Abstract

In the case of extreme ultraviolet (EUV) lithography, modeling has shown that reflector phase roughness on the lithographic mask is a significant concern due to the image plane speckle it causes and the resulting line-edge roughness on imaged features. Modeling results have recently been used to determine the requirements for future production worthy masks yielding the extremely stringent specification of 50pmrms roughness. Owing to the scale of the problem in terms of memory requirements, past modeling results have been based on the thin mask appro ximation in this application. EUV masks, however, are inherently three-dimensional (3D) in nature and thus the question arises as to the validity of the thin mask approximation. Here, we directly compare the image plane speckle calculation results using the fast two-dimensional thin mask model to rigorous finite-difference time-domain results and find the two methods to agree to within 10% in the computation of the speckle magnitude and 20% in the computation of the line-edge roughness limited depth of focus. For both types of computation, the two-dimensional method provides a conservative estimate. The 3D modeling is also used to show that layer-to-layer correlated roughness is indeed the roughness metric of most concern.

© 2011 Optical Society of America

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References

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  1. P. Naulleau and G. Gallatin, “The line-edge roughness transfer function and its application to determining mask effects in EUV resist characterization,” Appl. Opt. 42, 3390–3397 (2003).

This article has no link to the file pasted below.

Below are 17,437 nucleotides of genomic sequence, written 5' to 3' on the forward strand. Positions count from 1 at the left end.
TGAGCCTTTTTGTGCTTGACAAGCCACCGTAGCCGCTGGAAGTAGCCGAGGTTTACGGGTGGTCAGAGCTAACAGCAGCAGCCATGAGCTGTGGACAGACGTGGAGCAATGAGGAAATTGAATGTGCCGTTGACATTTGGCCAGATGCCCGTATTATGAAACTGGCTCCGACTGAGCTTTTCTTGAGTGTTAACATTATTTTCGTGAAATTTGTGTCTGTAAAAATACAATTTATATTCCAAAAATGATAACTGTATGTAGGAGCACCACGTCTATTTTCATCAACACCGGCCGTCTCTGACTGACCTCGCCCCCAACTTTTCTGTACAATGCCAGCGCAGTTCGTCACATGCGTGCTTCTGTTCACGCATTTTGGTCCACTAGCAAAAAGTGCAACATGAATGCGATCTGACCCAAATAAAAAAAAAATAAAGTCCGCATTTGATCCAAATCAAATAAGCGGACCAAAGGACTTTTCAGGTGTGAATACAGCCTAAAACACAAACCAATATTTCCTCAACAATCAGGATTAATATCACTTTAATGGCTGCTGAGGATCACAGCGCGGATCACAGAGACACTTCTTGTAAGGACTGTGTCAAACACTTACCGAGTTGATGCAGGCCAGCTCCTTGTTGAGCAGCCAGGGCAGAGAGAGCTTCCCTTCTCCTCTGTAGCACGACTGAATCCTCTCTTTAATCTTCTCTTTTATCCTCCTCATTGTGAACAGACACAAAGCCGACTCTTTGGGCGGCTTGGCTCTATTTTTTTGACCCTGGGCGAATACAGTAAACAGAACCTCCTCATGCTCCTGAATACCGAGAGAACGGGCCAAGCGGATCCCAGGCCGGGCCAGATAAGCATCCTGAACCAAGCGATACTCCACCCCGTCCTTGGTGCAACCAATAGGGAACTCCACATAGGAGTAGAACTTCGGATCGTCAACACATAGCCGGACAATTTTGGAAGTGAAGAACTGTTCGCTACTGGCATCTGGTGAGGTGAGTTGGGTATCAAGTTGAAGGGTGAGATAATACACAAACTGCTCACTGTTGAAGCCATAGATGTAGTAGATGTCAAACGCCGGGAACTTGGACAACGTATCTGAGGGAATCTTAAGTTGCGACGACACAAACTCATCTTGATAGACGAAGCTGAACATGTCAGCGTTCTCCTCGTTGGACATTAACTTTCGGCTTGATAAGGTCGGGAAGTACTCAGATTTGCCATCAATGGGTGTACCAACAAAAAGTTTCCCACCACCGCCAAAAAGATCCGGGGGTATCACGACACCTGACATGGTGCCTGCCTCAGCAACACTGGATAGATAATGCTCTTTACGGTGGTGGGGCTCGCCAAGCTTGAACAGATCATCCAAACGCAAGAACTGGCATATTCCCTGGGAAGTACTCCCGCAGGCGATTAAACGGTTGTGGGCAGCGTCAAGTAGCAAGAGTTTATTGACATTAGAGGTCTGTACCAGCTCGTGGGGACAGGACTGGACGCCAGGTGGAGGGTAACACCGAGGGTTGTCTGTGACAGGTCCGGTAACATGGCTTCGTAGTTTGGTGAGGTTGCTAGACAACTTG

[CrossRef] [PubMed]
  2. N. Beaudry and T. Milster, “Effects of mask roughness and condenser scattering in EUVL systems,” Proc. SPIE. 3676, 653–662 (1999).
    [CrossRef]
  3. P. Naulleau, “The relevance of mask-roughness-induced printed line-edge roughness in recent and future EUV lithography tests,” Appl. Opt. 43, 4025–4032 (2004).
    [CrossRef] [PubMed]
  4. P. Naulleau, D. Niakoula, and G. Zhang, “System-level line-edge roughness limits in extreme ultraviolet lithography,” J. Vac. Sci. Technol. B Microelectron. Process. Phenom. 26, 1289–1293 (2008).
    [CrossRef]
  5. P. Naulleau, “Correlation method for the measure of mask-induced line-edge roughness in extreme ultraviolet lithography,” Appl. Opt. 48, 3302–3307 (2009).
    [CrossRef] [PubMed]
  6. P. Naulleau and S. George, “Implications of image plane line-edge roughness requirements on extreme ultraviolet mask specifications,” Proc. SPIE 7379, 73790O(2009).
    [CrossRef]
  7. J. W. Goodman, Statistical Optics (Wiley, 1985), Chap. 7, pp. 286–360.
  8. Prolith is a registered trademark of KLA-Tencor Corporation, 160 Rio Robles, San Jose, California 95134.
  9. EM-Suite is a registered trademark of Panoramic Technologies, www.panoramictech.com.
  10. B. McClinton and P. Naulleau, “Mask-roughness-induced line-edge roughness: rule of thumb,” J. Micro/Nanolith. MEMS MOEMS 9, 041208 (2010).